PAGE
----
Basics of Data Archiving

Data Archiving

Businesses go through enormous amounts of data on a daily basis, but what happens to that data when it is no longer actively in use? That’s where data archiving comes in.

In a nutshell, data archiving is the process of migrating data that is not actively used to an external storage device for long-term archiving. A good data archive is carefully indexed to facilitate locating, searching for and retrieving files.

Which Backup Software to Use?

Not every backup software option is right for every business, and different approaches are required for each specific case. The main appeal of archiving data is that it reduces the consumption of primary storage, as well as the costs associated with this.

The first decision you need to make is exactly what data you should archive. Identifying this set of data will let you know what to look for in your backup software.

There are some archiving systems that protect your data from modification by setting all data as read-only, but others allow reads and edits to archived data. Operational and regulatory requirements often call for large amounts of data storage, especially for legacy database records, emails and important documents.

Benefits of Data Archiving

Data archiving is a key aspect of data management, and its biggest benefit is that it significantly reduces the overall cost of primary storage. As a rule, primary storage is quite expensive as it needs to provide a high level of input/output operations per second. The IOPS needs to meet operational standards that are dictated by the required user read/write activity.

Archive storage, on the other hand, costs a lot less because it runs on a high capacity, a low-performance storage medium that uses a lot less processor power than primary storage solutions.

The archived data can be stored on inexpensive hard disk drives, but also on optical devices or tape. Although they are less costly, the tradeoff is that they are slower than flash drives or performance disks.

In addition to bringing down costs, file archiving minimizes the amount of data that needs to be backed up. By taking out infrequently accessed data from your set of backup data set you can improve the performance of your backup and restore operations. Migrating data to a lower storage level also lowers your secondary storage costs by reduces your total storage footprint.

Archiving vs. Backup

Data archives are often mistaken for backups, which are just simple copies of data. Even though archiving and backup share some characteristics like using high capacity low-performance mediums, their purposes are quite different.

Data archives have an important role to play in data retention, while backups are utilized in disaster recovery and data security.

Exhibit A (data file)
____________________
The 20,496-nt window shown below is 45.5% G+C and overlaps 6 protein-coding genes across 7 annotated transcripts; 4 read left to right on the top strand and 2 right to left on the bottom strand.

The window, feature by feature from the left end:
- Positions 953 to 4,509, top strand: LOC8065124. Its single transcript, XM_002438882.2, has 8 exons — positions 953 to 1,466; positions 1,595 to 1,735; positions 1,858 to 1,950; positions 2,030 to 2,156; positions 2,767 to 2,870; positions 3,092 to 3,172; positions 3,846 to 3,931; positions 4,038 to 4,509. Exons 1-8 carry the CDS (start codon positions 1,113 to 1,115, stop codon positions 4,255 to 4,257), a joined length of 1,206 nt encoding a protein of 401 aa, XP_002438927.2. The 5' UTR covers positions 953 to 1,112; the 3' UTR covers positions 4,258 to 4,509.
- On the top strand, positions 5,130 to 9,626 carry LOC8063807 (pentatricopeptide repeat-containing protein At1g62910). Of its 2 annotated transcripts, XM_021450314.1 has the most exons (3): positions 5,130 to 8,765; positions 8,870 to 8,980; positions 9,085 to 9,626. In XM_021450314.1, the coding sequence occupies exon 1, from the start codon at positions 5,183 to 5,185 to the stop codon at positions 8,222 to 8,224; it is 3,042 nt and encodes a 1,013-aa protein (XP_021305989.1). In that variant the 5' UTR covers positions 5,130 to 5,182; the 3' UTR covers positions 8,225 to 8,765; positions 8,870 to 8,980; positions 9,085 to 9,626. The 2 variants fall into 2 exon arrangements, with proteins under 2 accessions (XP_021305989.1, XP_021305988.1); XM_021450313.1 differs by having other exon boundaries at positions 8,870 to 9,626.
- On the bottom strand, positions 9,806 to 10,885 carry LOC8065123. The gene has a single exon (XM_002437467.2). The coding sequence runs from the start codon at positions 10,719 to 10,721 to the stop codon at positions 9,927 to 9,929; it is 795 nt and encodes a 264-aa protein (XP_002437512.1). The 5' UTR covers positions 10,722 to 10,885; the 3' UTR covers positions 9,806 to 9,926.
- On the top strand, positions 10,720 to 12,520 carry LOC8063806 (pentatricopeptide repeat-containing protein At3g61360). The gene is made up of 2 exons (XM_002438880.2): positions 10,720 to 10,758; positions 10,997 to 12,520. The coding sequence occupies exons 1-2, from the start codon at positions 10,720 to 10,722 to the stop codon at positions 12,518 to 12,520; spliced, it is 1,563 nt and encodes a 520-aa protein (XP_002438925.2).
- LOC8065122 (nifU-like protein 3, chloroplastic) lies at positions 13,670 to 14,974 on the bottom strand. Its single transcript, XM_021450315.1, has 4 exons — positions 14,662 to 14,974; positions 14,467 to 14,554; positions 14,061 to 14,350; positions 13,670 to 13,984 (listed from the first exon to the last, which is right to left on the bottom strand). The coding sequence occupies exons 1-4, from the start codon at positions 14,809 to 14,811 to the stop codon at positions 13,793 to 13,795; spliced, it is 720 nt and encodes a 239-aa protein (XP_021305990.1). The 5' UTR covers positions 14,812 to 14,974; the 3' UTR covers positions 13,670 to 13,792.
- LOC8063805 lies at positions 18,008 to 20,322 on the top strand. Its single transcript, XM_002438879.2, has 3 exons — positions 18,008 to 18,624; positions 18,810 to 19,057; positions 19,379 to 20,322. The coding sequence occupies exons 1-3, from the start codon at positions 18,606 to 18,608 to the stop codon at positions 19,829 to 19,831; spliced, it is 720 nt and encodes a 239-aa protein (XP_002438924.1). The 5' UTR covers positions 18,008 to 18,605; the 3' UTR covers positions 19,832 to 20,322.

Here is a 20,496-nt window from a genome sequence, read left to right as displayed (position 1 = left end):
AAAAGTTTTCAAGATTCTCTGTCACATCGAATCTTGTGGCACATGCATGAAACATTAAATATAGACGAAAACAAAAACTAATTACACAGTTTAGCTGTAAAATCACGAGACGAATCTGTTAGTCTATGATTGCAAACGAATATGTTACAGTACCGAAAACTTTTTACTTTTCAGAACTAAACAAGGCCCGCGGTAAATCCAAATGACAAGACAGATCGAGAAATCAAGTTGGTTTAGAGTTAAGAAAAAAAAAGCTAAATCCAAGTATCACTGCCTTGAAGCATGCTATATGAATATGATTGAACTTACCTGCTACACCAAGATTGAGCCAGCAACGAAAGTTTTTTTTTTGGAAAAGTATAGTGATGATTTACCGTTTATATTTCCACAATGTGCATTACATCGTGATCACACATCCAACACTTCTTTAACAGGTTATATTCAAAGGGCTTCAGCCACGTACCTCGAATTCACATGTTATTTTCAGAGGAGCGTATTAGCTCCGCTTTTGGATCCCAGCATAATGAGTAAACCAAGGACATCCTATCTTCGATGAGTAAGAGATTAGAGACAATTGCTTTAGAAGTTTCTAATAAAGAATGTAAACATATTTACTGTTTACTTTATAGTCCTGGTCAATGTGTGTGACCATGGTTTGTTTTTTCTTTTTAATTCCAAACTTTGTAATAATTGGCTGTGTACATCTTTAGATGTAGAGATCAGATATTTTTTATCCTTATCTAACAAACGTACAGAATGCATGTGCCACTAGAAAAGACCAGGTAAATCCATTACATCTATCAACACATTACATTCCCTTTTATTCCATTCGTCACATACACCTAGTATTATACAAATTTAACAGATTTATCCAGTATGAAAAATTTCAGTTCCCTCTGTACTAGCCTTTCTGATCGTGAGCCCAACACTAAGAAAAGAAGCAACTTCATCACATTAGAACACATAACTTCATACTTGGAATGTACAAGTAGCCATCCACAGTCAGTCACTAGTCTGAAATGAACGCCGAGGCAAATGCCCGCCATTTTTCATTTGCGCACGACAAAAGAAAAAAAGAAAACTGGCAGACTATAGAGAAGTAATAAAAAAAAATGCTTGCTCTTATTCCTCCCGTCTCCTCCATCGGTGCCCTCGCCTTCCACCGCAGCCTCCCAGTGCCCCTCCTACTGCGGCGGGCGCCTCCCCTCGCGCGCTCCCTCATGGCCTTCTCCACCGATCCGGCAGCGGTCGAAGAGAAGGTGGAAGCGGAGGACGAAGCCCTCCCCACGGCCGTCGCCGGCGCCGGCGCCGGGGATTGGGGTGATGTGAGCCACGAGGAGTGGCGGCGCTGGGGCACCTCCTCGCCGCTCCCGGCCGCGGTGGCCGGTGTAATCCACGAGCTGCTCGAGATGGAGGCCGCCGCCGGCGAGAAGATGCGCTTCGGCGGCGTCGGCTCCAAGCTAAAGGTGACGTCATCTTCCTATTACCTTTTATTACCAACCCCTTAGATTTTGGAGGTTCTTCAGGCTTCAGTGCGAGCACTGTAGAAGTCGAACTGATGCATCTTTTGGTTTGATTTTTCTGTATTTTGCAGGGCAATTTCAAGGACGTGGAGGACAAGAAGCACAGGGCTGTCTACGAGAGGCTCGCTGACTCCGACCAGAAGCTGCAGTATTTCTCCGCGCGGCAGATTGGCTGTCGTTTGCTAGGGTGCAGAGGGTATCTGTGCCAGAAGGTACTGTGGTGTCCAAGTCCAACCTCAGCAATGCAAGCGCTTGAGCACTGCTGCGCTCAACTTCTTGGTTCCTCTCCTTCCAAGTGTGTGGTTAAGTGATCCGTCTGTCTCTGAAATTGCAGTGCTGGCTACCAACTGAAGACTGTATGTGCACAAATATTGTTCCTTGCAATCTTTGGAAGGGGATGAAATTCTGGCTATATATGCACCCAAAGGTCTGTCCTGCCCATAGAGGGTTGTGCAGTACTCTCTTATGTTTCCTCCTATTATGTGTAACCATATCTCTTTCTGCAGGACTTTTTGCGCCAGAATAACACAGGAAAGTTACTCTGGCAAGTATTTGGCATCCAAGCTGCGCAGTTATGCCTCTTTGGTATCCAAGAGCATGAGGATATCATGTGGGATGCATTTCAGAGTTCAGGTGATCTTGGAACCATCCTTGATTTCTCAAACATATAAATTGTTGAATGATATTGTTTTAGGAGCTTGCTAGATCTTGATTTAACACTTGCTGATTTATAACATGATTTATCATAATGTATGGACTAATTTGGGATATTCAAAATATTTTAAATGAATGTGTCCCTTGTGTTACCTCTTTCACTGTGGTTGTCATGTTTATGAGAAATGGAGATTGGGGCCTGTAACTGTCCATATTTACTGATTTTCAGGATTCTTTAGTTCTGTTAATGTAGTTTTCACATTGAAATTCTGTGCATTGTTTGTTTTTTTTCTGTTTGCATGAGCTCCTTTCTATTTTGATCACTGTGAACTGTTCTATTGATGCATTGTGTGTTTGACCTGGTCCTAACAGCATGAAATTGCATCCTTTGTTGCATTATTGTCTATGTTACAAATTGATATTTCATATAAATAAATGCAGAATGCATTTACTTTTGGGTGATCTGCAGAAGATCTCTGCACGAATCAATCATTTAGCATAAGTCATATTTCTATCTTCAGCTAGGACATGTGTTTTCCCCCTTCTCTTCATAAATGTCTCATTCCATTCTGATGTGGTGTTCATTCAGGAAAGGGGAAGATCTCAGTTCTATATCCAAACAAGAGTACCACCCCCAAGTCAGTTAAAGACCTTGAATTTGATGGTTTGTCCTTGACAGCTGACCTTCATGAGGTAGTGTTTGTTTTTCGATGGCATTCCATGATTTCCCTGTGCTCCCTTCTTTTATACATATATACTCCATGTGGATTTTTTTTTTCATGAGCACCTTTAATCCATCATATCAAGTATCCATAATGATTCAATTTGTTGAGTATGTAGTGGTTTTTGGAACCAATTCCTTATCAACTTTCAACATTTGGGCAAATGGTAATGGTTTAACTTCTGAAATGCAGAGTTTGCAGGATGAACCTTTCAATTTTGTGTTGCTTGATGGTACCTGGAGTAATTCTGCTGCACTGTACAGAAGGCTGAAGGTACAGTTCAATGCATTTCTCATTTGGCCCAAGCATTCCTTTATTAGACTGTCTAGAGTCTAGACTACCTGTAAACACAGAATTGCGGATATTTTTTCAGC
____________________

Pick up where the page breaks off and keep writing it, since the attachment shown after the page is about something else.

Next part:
To put it simply, a data archive is a readily available data repository for data that needs to be accessed infrequently. In contrast to this, a backup is a mechanism that serves to restore data if it is destroyed, corrupted or compromised. Backups usually have a lot less data than archives and consist of operation-critical data that needs to be restored quickly.

Data Lifecycle Management

All good archiving processes are automated using some type of archiving software. The purpose of this software is to automatically migrate aging data to archives based on a pre-defined archiving policy. These capabilities can vary from vendor to vendor and depend on what package of services you choose.

There is also a possibility to completely purge data once it has outlived the lifespan defined by your businesses data retention policy. Most data management and backup software platforms have an archiving function that could be an efficient and inexpensive option, depending on your needs.

Data Archiving and Compliance

Regulatory compliance procedures dictate the minimum retention of time of data. Accordingly, keeping to compliance guidelines is a valid business concern. Not meeting the required levels of regulatory compliance, whether government or industry-mandated, can result in voided contract, fines and payments for damages.

By storing data long term, data archiving helps operations meet compliance. In addition, it makes all of your data consolidated and easily accessible in case of an audit. The regulations that dictate the length of required data retention varies depending on the industry, as well as what data should be stored and who has access to this data.

A well-implemented data archiving system will make your business more streamlined and cost-effective. You will also have the peace of mind that you are compliant with industry and government regulations. There is no one size fits all solution, so choose carefully.

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